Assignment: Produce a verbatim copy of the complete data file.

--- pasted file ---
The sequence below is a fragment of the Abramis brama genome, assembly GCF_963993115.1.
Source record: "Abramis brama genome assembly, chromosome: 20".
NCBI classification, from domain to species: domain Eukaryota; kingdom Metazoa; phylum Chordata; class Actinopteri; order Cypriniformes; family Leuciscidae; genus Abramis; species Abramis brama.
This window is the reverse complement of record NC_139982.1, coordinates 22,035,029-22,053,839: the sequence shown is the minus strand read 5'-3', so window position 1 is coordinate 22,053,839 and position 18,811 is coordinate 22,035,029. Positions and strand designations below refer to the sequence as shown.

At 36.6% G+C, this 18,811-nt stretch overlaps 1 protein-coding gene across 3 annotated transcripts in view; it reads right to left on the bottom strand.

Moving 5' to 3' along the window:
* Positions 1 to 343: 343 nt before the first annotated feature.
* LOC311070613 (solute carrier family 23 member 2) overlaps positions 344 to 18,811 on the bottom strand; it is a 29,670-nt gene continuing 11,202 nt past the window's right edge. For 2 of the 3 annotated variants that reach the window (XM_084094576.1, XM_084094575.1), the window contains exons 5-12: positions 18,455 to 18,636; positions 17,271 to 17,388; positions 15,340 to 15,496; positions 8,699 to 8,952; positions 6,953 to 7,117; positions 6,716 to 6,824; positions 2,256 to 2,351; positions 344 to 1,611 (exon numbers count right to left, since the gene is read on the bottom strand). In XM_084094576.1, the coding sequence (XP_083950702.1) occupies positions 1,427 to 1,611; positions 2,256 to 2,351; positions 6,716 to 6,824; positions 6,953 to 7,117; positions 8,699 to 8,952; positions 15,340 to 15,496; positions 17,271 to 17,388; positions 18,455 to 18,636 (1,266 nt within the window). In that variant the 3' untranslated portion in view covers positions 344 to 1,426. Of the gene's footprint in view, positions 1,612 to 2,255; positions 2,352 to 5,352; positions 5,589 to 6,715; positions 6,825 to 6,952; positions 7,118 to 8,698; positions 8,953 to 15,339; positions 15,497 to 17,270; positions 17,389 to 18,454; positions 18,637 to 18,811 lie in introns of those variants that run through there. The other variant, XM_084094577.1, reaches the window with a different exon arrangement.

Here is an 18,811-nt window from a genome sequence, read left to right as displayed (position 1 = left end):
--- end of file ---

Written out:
The sequence below is a fragment of the Abramis brama genome, assembly GCF_963993115.1.
Source record: "Abramis brama genome assembly, chromosome: 20".
NCBI classification, from domain to species: domain Eukaryota; kingdom Metazoa; phylum Chordata; class Actinopteri; order Cypriniformes; family Leuciscidae; genus Abramis; species Abramis brama.
This window is the reverse complement of record NC_139982.1, coordinates 22,035,029-22,053,839: the sequence shown is the minus strand read 5'-3', so window position 1 is coordinate 22,053,839 and position 18,811 is coordinate 22,035,029. Positions and strand designations below refer to the sequence as shown.

At 36.6% G+C, this 18,811-nt stretch overlaps 1 protein-coding gene across 3 annotated transcripts in view; it reads right to left on the bottom strand.

Moving 5' to 3' along the window:
* Positions 1 to 343: 343 nt before the first annotated feature.
* LOC311070613 (solute carrier family 23 member 2) overlaps positions 344 to 18,811 on the bottom strand; it is a 29,670-nt gene continuing 11,202 nt past the window's right edge. For 2 of the 3 annotated variants that reach the window (XM_084094576.1, XM_084094575.1), the window contains exons 5-12: positions 18,455 to 18,636; positions 17,271 to 17,388; positions 15,340 to 15,496; positions 8,699 to 8,952; positions 6,953 to 7,117; positions 6,716 to 6,824; positions 2,256 to 2,351; positions 344 to 1,611 (exon numbers count right to left, since the gene is read on the bottom strand). In XM_084094576.1, the coding sequence (XP_083950702.1) occupies positions 1,427 to 1,611; positions 2,256 to 2,351; positions 6,716 to 6,824; positions 6,953 to 7,117; positions 8,699 to 8,952; positions 15,340 to 15,496; positions 17,271 to 17,388; positions 18,455 to 18,636 (1,266 nt within the window). In that variant the 3' untranslated portion in view covers positions 344 to 1,426. Of the gene's footprint in view, positions 1,612 to 2,255; positions 2,352 to 5,352; positions 5,589 to 6,715; positions 6,825 to 6,952; positions 7,118 to 8,698; positions 8,953 to 15,339; positions 15,497 to 17,270; positions 17,389 to 18,454; positions 18,637 to 18,811 lie in introns of those variants that run through there. The other variant, XM_084094577.1, reaches the window with a different exon arrangement.

Here is an 18,811-nt window from a genome sequence, read left to right as displayed (position 1 = left end):